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October 23, 2013 / minusbar

Book Review: The Blood of Whisperers, by Devin Madson

Book Review: “The Blood of Whisperers” by Devin Madson

The Blood of Whisperers”  by Devin Madson is a fine example of why I love reading books by debut authors. It’s a risky thing to go into a book knowing so little about the title, but I read up on the indie publisher, Cloudburst Books, and was impressed by how professionally they’ve handled this, their debut release. With an amazing cover and an intriguing back-cover synopsis, I went in blind. This often leads to some terrible reading and more grammatical errors than I dare speak of, but I was pleasantly surprised to discover yet another solid debut from an author that I now count myself as a fan of.

This book is the first in the Vengeance Trilogy, which is also the title for a trilogy of Korean films by one of my favorite directors, Park Chan-Wook. While the stories are unrelated and the time-period is significantly different, they shared the same soul; both are about people who have been wronged and pushed to do whatever is necessary to make those responsible for something pay. Regaining former glory and honor comes second to their desire to inflict pain and vengeance.  As the Chinese proverb states, “Before you embark on a journey of revenge, dig two graves.”

The stories protagonist role is shared reasonably equally amongst Endymion, Hana and a man known as the Monarch. Each of these characters motives are distinctly different, but they all share a birth claim to a throne that is currently held by the usurper and former General, Emperor Kin. Eventually all of their paths intertwine due to the hand of Malice, a man, and Empath, whose name more than befits his character.

Endymion is an Empath struggling to find out who he is, and gets tied into a political rebellion through his desire for revenge on Darius, a man who deprives him of this knowledge and casts him out as a traitor. You’re probably wondering what an Empath is now, and so was I. What powers this entail is not made entirely evident for much of the story, and even once the book was completed I felt as though there was still much to learn about them. This mystery was actually quite enjoyable, as readers discover this gift with Endymion. In a nutshell though, Empaths have the ability to read emotions and memories in other people by being in close proximity or touching them. Through these emotions, they can also induce pain.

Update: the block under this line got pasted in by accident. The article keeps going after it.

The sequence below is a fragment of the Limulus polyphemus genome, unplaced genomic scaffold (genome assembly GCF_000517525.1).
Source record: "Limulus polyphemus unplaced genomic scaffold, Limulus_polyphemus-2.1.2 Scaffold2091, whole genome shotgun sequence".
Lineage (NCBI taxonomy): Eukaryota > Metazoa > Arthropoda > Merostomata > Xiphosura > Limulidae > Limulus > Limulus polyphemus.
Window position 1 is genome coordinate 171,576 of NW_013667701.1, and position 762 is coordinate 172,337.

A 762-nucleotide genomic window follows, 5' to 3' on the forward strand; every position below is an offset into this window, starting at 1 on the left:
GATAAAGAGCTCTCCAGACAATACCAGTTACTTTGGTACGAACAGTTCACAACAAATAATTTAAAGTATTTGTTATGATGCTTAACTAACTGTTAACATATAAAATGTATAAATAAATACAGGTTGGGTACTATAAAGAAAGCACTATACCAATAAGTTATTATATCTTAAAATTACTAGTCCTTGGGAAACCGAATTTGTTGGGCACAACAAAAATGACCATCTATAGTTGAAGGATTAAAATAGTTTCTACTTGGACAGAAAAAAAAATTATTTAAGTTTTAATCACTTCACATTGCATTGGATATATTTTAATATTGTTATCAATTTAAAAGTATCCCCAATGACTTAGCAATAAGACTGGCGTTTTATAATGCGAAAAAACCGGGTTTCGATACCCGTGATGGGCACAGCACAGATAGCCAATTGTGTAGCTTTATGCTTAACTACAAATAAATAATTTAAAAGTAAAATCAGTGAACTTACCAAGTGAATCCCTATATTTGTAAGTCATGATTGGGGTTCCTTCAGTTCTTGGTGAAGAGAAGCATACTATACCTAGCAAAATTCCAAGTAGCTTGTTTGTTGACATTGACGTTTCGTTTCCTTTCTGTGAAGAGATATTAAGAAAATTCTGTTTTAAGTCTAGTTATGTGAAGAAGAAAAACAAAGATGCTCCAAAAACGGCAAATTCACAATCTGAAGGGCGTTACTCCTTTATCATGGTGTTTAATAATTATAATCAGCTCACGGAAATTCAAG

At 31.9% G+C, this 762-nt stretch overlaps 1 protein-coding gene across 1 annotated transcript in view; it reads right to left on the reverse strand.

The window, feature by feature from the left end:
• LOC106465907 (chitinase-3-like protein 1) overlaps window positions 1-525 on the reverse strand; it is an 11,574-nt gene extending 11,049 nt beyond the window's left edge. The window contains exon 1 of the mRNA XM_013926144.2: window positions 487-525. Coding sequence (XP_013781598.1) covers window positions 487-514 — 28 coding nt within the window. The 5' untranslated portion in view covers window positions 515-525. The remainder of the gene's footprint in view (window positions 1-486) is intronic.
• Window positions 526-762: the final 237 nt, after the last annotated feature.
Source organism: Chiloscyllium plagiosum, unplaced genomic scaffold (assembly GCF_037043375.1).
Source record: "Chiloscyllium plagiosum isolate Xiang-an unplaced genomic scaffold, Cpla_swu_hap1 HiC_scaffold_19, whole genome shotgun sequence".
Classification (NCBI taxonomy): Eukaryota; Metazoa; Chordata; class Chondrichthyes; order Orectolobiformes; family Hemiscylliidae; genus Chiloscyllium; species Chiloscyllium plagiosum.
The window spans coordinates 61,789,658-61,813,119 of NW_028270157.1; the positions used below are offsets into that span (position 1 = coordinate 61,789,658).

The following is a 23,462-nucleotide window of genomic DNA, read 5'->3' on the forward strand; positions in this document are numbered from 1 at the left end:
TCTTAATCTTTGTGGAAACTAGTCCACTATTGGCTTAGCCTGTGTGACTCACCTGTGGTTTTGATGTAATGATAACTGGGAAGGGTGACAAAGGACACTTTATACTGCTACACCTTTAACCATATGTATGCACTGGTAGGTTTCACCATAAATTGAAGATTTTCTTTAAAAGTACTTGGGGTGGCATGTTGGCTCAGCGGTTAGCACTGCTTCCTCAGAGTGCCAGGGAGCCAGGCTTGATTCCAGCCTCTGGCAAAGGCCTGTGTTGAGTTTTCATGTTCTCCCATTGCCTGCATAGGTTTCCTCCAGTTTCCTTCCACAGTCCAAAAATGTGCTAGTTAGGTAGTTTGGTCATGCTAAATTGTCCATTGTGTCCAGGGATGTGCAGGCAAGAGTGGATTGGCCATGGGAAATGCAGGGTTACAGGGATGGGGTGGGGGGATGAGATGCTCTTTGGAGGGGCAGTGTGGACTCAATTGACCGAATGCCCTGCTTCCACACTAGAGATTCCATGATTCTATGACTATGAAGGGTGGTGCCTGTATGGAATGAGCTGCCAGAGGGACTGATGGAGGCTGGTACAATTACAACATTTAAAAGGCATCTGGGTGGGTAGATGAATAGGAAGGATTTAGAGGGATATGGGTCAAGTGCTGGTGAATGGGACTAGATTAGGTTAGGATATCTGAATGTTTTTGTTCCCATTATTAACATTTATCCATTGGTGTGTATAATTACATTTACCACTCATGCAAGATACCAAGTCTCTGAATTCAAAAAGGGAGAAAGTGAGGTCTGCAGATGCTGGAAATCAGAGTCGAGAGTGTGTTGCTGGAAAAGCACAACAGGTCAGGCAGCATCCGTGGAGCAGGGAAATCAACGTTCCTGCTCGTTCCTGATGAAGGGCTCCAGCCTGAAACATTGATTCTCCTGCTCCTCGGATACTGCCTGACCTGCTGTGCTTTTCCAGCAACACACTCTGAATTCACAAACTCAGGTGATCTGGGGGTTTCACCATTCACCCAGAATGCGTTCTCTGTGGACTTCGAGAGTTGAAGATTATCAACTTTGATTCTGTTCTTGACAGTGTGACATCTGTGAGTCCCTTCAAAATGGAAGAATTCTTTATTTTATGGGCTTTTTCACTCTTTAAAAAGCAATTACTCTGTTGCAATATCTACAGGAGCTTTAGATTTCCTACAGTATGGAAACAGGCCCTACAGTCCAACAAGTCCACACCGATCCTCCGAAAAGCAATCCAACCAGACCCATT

Hana’s character was one of the most versatile, as she is a woman in a society that views women as secondary to the will of men. Her forward thinking and tough life have hardened her to become a competent and ambitious lady with her own desire to sit the throne and claim her families’ rightful place upon the crimson throne. She possesses a strong moral compass and more than holds her own in a fight, which made her a very likable and easy character to root for.

The Monarch is an interesting character, and one I would love to talk more about than I will. He’s the leader of the rebellion to overthrow Emperor Kin, and a charismatic and brutal warrior who will do any and all things necessary to attain his goal, including allying himself with Malice. He and Malice are definitely the piece movers of the novel, and because of that they are the hardest to talk about without providing spoilers. Suffice to say, this novel only scratches the surface of their character and I look forward to discover more about their path in book two.

Despite all of these interesting characters being bound to collide in a gritty blood bath, I was surprised at the lack of violent confrontation in this novel. Normally this would be something that would bother me, but the use of description and details, along with the political cogs and intrigue of the story, I found myself thoroughly enjoying the story for what it was, a story. This novel rides on the back of great characterization and beautiful world building. In book two I suspect the gauntlet will be thrown down, and I suspect I will be extremely grateful for the attachments that the characters have forged with me as a reader.

This is a wonderfully realistic and gritty world that is exploding with potential. The story is complete and satisfying, yet it’s also evident that we’ve seen but a small piece of a much larger tale. I would best describe her work as a darker version of the international best-selling Tales of the Otori series by Lian Hearn; this is praise that I do not give lightly, as she is a personal favorite of mine.


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